Needles have been found in strawberries in New South Wales, Queensland, Tasmania, and South Australia. Police have also heard reports of needles in bananas and apples, but those are considered isolated incidents. Anyone found guilty of purposely contaminating food could be sentenced to prison for up to 10 years. "Whether it's done with the intention of prank, whether it's done with the intention of serious harm to another individual, it's no difference," Stuart Smith, acting assistant commissioner of the New South Wales Police Force, said. "They are going to be charged with that offense and they are going to find themselves in front of a court." Catherine Garcia

7:56 p.m. ET
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Christine Blasey Ford's lawyer released a statement Wednesday night reiterating her client's request for an FBI investigation into Supreme Court nominee Brett Kavanaugh before she testifies in front of the Senate Judiciary Committee.

Ford has accused Kavanaugh of sexual assault when they were teenagers. Senate Judiciary Committee Chairman Chuck Grassley (R-Iowa) has scheduled a hearing Monday, giving Ford and Kavanaugh the opportunity to speak about the allegation. Grassley also said he'll send staffers to California to interview Ford privately there if she prefers.

On Tuesday, Ford, through her lawyers, asked for an FBI investigation, and on Wednesday, lawyer Lisa Banks criticized the committee for only inviting Ford and Kavanaugh to testify. "The committee's stated plan to move forward with a hearing that has only two witnesses is not a fair or good faith investigation; there are multiple witnesses whose names have appeared publicly and should be included in any proceeding," Banks said. "The rush to a hearing is unnecessary, and contrary to the committee discovering the truth." Grassley asked Ford's lawyers to let the committee know by Friday if she will attend Monday's hearing; Banks did not mention in the statement if Ford will be there. Catherine Garcia

6:54 p.m. ET
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On Wednesday, Jack Ma, founder and chairman of the Chinese retailer Alibaba, walked back a promise he made to President Trump in January 2017.

During their meeting, Ma told Trump he planned on creating 1 million jobs in the United States over five years, getting American businesses and farmers onto Alibaba's online platform to sell their wares in China. There's no way this could happen now, Ma told the Chinese news outlet Xinhua on Wednesday. "The promise was made on the premise of friendly U.S.-China partnership and rational trade relations," he said. "That premise no longer exists today, so our promise cannot be fulfilled."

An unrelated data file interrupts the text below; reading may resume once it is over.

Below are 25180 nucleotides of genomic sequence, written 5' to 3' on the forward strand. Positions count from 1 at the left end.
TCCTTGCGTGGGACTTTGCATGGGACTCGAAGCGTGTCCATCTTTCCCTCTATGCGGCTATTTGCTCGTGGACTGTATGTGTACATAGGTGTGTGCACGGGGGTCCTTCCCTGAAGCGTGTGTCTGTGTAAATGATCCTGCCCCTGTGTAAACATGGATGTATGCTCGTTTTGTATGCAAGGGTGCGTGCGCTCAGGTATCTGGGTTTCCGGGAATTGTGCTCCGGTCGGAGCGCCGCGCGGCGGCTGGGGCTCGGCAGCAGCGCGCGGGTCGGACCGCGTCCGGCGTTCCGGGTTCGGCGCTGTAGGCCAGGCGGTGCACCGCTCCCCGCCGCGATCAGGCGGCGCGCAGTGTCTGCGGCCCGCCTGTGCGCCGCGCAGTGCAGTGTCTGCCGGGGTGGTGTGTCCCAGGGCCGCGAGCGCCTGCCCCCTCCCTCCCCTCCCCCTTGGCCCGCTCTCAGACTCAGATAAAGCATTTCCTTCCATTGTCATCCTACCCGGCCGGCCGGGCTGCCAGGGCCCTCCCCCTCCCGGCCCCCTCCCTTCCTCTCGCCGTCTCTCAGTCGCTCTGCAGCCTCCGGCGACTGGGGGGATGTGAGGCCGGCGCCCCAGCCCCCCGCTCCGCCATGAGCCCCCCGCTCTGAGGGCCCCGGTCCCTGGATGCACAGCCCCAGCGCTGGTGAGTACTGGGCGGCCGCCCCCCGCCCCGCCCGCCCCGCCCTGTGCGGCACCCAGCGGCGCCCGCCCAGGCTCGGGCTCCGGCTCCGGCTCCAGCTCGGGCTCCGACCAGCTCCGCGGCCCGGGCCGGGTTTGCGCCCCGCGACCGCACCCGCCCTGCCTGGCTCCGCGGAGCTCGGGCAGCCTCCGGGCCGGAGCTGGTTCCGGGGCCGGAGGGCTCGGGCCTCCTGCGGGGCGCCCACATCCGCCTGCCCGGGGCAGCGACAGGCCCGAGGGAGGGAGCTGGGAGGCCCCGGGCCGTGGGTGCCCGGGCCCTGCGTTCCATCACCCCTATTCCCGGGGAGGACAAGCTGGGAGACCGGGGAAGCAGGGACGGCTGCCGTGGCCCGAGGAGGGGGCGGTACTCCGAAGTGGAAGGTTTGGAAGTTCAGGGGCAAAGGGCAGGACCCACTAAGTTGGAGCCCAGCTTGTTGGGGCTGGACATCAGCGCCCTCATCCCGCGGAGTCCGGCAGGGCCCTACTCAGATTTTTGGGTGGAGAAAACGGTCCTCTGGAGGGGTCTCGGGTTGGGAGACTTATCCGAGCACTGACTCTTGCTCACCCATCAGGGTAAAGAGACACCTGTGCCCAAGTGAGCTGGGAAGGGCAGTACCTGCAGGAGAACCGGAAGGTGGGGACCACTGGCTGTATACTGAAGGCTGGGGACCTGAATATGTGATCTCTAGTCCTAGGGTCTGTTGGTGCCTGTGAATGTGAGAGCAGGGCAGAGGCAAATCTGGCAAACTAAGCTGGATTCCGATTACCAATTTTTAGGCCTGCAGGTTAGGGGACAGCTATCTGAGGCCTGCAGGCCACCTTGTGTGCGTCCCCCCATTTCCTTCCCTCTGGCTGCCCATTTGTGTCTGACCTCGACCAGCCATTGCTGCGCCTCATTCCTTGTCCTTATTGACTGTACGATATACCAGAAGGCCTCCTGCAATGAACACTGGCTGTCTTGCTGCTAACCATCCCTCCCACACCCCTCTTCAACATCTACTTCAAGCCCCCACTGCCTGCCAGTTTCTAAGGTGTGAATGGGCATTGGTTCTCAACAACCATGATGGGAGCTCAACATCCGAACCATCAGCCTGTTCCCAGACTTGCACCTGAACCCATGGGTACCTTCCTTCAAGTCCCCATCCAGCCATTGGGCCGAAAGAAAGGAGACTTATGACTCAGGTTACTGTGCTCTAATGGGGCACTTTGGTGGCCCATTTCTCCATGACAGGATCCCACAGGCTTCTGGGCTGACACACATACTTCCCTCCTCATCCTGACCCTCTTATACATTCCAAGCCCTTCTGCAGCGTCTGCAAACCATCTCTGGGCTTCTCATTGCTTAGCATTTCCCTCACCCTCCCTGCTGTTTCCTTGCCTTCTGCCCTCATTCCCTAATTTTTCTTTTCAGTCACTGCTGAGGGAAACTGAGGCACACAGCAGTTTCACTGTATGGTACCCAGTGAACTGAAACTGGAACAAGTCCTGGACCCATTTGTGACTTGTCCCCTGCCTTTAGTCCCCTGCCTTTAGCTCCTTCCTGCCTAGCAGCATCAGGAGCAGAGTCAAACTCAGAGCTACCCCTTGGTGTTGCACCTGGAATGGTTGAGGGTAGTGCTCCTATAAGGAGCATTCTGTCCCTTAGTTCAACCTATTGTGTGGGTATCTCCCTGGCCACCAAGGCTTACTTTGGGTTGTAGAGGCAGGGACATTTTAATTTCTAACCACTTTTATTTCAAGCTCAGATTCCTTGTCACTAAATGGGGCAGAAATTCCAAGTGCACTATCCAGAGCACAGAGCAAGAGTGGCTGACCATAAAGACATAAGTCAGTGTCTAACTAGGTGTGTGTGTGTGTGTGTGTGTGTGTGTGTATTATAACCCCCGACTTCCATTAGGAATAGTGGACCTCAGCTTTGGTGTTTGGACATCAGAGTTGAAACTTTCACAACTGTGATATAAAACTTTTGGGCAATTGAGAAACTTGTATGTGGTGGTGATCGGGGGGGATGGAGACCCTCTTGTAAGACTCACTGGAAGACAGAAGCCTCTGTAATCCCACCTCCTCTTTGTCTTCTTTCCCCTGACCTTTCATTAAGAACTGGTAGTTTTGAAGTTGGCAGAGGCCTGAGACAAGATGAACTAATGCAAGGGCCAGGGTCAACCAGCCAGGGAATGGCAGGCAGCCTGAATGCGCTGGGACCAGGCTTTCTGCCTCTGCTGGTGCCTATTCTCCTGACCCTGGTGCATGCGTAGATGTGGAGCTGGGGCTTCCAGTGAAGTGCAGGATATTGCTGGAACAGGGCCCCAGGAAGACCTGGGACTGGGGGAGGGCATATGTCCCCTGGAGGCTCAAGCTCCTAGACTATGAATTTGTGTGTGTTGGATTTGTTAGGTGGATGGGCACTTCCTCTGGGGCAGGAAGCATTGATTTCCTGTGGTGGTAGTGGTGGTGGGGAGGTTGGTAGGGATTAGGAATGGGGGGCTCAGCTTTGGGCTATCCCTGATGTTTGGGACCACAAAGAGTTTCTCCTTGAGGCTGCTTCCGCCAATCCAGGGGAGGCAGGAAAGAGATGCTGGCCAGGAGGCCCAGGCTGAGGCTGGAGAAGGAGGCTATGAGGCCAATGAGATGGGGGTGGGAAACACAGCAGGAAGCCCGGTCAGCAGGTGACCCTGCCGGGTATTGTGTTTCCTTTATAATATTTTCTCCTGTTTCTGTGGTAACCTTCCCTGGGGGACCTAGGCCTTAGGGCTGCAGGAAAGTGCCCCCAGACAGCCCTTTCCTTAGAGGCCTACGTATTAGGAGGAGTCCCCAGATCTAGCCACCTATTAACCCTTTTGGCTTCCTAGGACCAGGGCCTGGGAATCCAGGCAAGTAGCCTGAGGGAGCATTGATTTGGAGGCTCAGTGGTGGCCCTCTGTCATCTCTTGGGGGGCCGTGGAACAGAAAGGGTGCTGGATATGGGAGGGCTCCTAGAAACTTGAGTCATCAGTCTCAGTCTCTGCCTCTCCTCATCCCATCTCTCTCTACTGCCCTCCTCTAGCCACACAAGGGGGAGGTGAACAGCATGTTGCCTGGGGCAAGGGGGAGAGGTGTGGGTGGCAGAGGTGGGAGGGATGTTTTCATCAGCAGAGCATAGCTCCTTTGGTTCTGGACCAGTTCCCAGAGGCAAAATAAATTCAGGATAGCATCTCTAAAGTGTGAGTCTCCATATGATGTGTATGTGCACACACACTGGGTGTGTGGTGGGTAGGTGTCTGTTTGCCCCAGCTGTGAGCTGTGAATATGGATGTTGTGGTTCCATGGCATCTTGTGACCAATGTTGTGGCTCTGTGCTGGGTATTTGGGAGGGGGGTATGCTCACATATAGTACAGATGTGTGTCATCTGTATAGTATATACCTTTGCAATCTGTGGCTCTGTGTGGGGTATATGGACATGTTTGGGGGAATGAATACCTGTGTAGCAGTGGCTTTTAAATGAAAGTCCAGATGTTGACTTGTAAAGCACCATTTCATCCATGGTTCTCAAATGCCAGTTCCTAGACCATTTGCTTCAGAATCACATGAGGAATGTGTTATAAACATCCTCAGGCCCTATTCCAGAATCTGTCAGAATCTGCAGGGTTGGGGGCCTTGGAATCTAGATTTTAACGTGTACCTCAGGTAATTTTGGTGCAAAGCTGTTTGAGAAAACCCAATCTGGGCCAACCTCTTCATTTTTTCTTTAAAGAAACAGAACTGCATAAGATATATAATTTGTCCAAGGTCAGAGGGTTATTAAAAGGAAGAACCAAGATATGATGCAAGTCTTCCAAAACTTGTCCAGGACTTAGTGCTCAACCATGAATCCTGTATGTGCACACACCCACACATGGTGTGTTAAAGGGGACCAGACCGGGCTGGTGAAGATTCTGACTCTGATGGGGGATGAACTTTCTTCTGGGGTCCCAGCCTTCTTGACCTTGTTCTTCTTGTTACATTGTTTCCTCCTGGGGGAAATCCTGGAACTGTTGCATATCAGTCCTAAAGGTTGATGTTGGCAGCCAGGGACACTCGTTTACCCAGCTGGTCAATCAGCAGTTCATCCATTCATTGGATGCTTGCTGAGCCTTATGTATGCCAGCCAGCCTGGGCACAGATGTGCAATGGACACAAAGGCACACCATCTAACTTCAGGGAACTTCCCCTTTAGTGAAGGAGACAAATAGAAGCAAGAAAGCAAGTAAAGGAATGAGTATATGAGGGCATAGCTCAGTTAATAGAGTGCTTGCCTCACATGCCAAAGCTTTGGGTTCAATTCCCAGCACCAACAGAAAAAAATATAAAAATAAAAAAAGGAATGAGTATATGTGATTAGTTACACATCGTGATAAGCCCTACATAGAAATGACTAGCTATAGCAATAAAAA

On Monday, in the latest round of tariffs the U.S. imposed levies on $200 billion worth of Chinese goods, and China retaliated by slapping tariffs on $60 billion worth of U.S. imports. During an Alibaba investor conference on Tuesday, Ma called the trade tensions "a mess," but told Xinhua he will not "stop working hard to contribute to the healthy development of China-U.S. trade." Catherine Garcia

5:20 p.m. ET
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"Sunday Morning" has made it to Super Bowl Sunday.

The halftime show at Super Bowl LIII will be headlined by dad-friendly rock band Maroon 5, sources told Variety on Wednesday.

The pop group recently collaborated with rappers Cardi B and Kendrick Lamar, leading to predictions that they will join Maroon 5 on stage when they perform in Atlanta in February 2019. Besides "Sunday Morning," Maroon 5 could perform more recent hits like "Sugar," "Moves like Jagger," and "Animals."

The NFL has not confirmed that Maroon 5 was selected for the 53rd Super Bowl, but if the group performs, they would join the ranks of Prince, Beyonce, Bruno Mars, Katy Perry, and Paul McCartney, all of whom have performed Super Bowl halftime shows. Read more at Variety. Summer Meza

4:31 p.m. ET
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After spending 27 years in prison on a murky murder charge, Valentino Dixon has been declared innocent thanks to his colored pencils and a golf magazine.

Dixon was sentenced to 39 years to life in prison for the 1991 murder of Torriano Jackson, and served most of the sentence in the Attica Correctional Facility. He passed the time sketching detailed landscapes of golf courses, and eventually caught the eye of Golf Digest. In 2012, Dixon shared his story with the magazine: his shaky conviction, his maintained innocence, and how he longed to set foot on the courses he drew.

Despite a wave of media attention following the profile, Democratic New York Gov. Andrew Cuomo still puttered past a pardon for Dixon, Golf Digest details. But then, two attorneys stepped in and built a pro bono case around the original magazine article — though "it's embarrassing for the legal system that for a long time the best presentation of the investigation was from a golf magazine," one of the defenders told Golf Digest.

That defense, eventually corroborated with a wrongful convictions report, resulted in Dixon becoming a free man. The man who admitted responsibility for Jackson's killing on the day he was shot — and nearly every day since — pleaded guilty. And Dixon, with his "family and support team" in tow, went to the park.

Read more about Dixon's swing to freedom at Golf Digest. Kathryn Krawczyk